SEC Chairman Proposes Amending Federal Custody Rules to Cover ‘All Crypto Assets’

U.S. Securities and Exchange Commission (SEC) Chairman Gary Gensler has proposed amending federal custody regulations to cover “all cryptoassets.” The head of the SEC said: “While some cryptocurrency trading and lending platforms may claim to hold investors’ cryptocurrencies, this does not mean that they are qualified custodians.”

Gary Gensler Proposes To Include Cryptocurrency In Extended Storage Rules

US Securities and Exchange Commission (SEC) Chairman Gary Gensler announced on Wednesday that he has proposed changes to federal regulations “to expand and strengthen the role of qualified custodians.”

According to his proposal, all asset classes, including cryptocurrencies, will be included in the extended custody rules, and companies offering cryptocurrency custody services to their customers will need to register. Gensler emphasized:

Today’s offer, covering all asset classes, will cover all crypto assets.

The SEC chairman highlighted four key proposed changes to the existing rules. First, the proposal will help ensure that clients’ assets are “properly segregated,” he said. Second, for the first time, advisors and qualified custodians will be required to “enter into written agreements with each other that help ensure the protection of the custodian,” Gensler explained, adding that they include requiring custodians to undergo an annual assessment by government accountants, provide a statement of and provide records upon request.

The proposal also “explicitly states that the safeguards of the custody rule apply to discretionary trading – where an advisor would seek to buy or sell an investor’s assets on behalf of the investor,” Gensler described. In addition, it “will increase the requirements for foreign financial institutions that act either as qualified custodians or as sub-custodians for a qualified custodian,” he specified.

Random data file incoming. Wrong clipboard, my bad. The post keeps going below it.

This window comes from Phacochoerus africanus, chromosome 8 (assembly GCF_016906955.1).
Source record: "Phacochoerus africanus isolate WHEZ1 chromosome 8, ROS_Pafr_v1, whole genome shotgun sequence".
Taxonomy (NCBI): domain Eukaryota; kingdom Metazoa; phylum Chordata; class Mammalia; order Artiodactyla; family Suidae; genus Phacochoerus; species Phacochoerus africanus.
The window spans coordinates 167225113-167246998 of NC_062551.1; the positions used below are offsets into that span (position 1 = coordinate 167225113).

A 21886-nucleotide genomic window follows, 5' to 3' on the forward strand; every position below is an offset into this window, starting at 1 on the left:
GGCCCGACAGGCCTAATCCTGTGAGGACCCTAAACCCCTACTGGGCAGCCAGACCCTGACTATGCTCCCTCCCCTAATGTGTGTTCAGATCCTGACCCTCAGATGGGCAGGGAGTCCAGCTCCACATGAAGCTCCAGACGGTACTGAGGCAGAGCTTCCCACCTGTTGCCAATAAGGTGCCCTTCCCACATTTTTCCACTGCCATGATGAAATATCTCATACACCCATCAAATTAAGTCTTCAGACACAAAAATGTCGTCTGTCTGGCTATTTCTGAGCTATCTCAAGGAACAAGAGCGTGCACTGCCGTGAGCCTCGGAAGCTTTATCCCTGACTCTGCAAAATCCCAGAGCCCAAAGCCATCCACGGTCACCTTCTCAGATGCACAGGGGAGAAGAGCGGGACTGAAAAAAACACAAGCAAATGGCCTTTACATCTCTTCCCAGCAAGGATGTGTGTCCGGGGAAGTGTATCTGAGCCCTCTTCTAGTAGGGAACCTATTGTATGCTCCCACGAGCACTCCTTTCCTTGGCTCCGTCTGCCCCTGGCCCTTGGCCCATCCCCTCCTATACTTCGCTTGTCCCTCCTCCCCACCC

“While some cryptocurrency trading and lending platforms may claim to hold investors’ cryptocurrencies, this does not mean that they are qualified custodians,” the SEC chairman emphasized, elaborating:

Based on how crypto platforms typically operate, investment advisors cannot rely on them as qualified custodians.

The current rules already cover “a significant number of crypto assets,” Gensler pointed out, noting that most crypto assets “are likely to be crypto asset funds or securities that are covered by the current rule.”

Reaffirming his concerns that cryptocurrency platforms are not separating client assets properly, the SEC chairman said:

Instead of properly separating investors’ cryptocurrencies, these platforms mix these assets with their own cryptocurrencies or other investors’ cryptocurrencies.

“When these platforms go bankrupt — which we’ve seen over and over again lately — investors’ assets often become the property of the bankrupt company, leaving investors waiting in bankruptcy court,” Gensler warned. Last year, a number of crypto firms filed for bankruptcy, including FTX, Celsius Network, Voyager Digital, Three Arrows Capital (3AC) and Blockfi.

The SEC has been active in the crypto space lately. Last week, the securities watchdog blamed the Kraken cryptocurrency exchange for its staking program. The commission also sent a Wells notice to Paxos regarding the Binance USD (BUSD) stablecoin, arguing that the cryptocurrency is a security and that Paxos should have registered the offer under federal securities laws. Binance CEO Changpeng Zhao (CZ) subsequently warned of “profound consequences” for the crypto industry if BUSD is recognized as a security.

Do you think SEC Chairman Gary Gensler’s proposal will help or hurt the crypto industry? Let us know in the comments below.

Denial of responsibilityA: This article is for informational purposes only. It is not a direct offer or solicitation to buy or sell, nor is it a recommendation or endorsement of any products, services or companies. does not provide investment, tax, legal or accounting advice. Neither the company nor the author is directly or indirectly liable for any damage or loss caused or alleged to be caused by the use of or reliance on any content, goods or services mentioned in this article.

Credit :

Back to top button

Adblock Detected

Please consider supporting us by disabling your ad blocker